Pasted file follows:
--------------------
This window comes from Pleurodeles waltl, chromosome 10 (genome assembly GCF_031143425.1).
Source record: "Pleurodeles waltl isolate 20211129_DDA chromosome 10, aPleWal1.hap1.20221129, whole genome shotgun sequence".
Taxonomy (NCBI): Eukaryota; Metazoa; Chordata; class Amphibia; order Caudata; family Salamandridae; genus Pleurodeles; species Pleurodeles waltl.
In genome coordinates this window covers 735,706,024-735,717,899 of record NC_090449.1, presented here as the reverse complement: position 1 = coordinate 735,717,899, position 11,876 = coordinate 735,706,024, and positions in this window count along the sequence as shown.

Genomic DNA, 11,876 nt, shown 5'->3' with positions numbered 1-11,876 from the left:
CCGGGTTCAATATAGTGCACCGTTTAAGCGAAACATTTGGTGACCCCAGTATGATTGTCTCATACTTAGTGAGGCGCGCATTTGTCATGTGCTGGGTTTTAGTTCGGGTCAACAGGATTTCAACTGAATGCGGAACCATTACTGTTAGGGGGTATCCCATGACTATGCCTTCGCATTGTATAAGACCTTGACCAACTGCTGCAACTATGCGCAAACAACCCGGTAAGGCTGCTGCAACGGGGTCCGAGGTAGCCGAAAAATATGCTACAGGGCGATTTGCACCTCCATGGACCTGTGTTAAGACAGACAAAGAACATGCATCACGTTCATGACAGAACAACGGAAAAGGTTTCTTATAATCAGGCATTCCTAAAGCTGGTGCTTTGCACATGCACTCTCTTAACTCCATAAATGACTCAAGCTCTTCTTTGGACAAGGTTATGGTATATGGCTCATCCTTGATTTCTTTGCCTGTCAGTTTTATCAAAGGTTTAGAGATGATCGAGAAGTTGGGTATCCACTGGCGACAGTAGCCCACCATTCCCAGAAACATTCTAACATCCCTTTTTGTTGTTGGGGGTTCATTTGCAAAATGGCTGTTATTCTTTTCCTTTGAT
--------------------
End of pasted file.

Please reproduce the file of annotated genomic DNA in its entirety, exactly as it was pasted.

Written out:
This window comes from Pleurodeles waltl, chromosome 10 (genome assembly GCF_031143425.1).
Source record: "Pleurodeles waltl isolate 20211129_DDA chromosome 10, aPleWal1.hap1.20221129, whole genome shotgun sequence".
Taxonomy (NCBI): Eukaryota; Metazoa; Chordata; class Amphibia; order Caudata; family Salamandridae; genus Pleurodeles; species Pleurodeles waltl.
In genome coordinates this window covers 735,706,024-735,717,899 of record NC_090449.1, presented here as the reverse complement: position 1 = coordinate 735,717,899, position 11,876 = coordinate 735,706,024, and positions in this window count along the sequence as shown.

Genomic DNA, 11,876 nt, shown 5'->3' with positions numbered 1-11,876 from the left:
CCGGGTTCAATATAGTGCACCGTTTAAGCGAAACATTTGGTGACCCCAGTATGATTGTCTCATACTTAGTGAGGCGCGCATTTGTCATGTGCTGGGTTTTAGTTCGGGTCAACAGGATTTCAACTGAATGCGGAACCATTACTGTTAGGGGGTATCCCATGACTATGCCTTCGCATTGTATAAGACCTTGACCAACTGCTGCAACTATGCGCAAACAACCCGGTAAGGCTGCTGCAACGGGGTCCGAGGTAGCCGAAAAATATGCTACAGGGCGATTTGCACCTCCATGGACCTGTGTTAAGACAGACAAAGAACATGCATCACGTTCATGACAGAACAACGGAAAAGGTTTCTTATAATCAGGCATTCCTAAAGCTGGTGCTTTGCACATGCACTCTCTTAACTCCATAAATGACTCAAGCTCTTCTTTGGACAAGGTTATGGTATATGGCTCATCCTTGATTTCTTTGCCTGTCAGTTTTATCAAAGGTTTAGAGATGATCGAGAAGTTGGGTATCCACTGGCGACAGTAGCCCACCATTCCCAGAAACATTCTAACATCCCTTTTTGTTGTTGGGGGTTCATTTGCAAAATGGCTGTTATTCTTTTCCTTTGAT